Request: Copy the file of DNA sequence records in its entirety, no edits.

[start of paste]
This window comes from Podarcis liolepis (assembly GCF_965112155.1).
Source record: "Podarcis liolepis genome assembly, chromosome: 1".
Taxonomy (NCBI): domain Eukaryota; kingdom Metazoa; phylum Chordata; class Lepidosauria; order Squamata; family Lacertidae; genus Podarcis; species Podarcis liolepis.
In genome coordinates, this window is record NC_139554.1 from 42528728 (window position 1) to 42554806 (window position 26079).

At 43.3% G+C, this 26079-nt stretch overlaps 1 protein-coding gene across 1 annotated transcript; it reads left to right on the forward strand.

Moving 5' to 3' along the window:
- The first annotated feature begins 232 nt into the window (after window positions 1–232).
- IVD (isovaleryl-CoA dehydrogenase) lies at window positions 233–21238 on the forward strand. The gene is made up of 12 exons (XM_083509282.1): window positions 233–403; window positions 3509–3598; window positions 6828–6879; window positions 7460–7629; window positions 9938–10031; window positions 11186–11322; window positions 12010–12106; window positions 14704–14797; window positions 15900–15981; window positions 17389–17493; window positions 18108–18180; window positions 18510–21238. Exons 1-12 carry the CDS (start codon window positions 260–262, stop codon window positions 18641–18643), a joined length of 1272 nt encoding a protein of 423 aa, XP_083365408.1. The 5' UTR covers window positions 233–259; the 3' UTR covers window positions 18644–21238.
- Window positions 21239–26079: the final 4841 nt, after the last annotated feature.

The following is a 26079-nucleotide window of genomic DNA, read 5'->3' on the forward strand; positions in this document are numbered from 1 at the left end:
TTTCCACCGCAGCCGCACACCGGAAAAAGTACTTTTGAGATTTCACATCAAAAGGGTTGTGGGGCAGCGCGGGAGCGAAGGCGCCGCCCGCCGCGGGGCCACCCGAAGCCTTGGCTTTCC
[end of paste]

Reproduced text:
This window comes from Podarcis liolepis (assembly GCF_965112155.1).
Source record: "Podarcis liolepis genome assembly, chromosome: 1".
Taxonomy (NCBI): domain Eukaryota; kingdom Metazoa; phylum Chordata; class Lepidosauria; order Squamata; family Lacertidae; genus Podarcis; species Podarcis liolepis.
In genome coordinates, this window is record NC_139554.1 from 42528728 (window position 1) to 42554806 (window position 26079).

At 43.3% G+C, this 26079-nt stretch overlaps 1 protein-coding gene across 1 annotated transcript; it reads left to right on the forward strand.

Moving 5' to 3' along the window:
- The first annotated feature begins 232 nt into the window (after window positions 1–232).
- IVD (isovaleryl-CoA dehydrogenase) lies at window positions 233–21238 on the forward strand. The gene is made up of 12 exons (XM_083509282.1): window positions 233–403; window positions 3509–3598; window positions 6828–6879; window positions 7460–7629; window positions 9938–10031; window positions 11186–11322; window positions 12010–12106; window positions 14704–14797; window positions 15900–15981; window positions 17389–17493; window positions 18108–18180; window positions 18510–21238. Exons 1-12 carry the CDS (start codon window positions 260–262, stop codon window positions 18641–18643), a joined length of 1272 nt encoding a protein of 423 aa, XP_083365408.1. The 5' UTR covers window positions 233–259; the 3' UTR covers window positions 18644–21238.
- Window positions 21239–26079: the final 4841 nt, after the last annotated feature.

The following is a 26079-nucleotide window of genomic DNA, read 5'->3' on the forward strand; positions in this document are numbered from 1 at the left end:
TTTCCACCGCAGCCGCACACCGGAAAAAGTACTTTTGAGATTTCACATCAAAAGGGTTGTGGGGCAGCGCGGGAGCGAAGGCGCCGCCCGCCGCGGGGCCACCCGAAGCCTTGGCTTTCC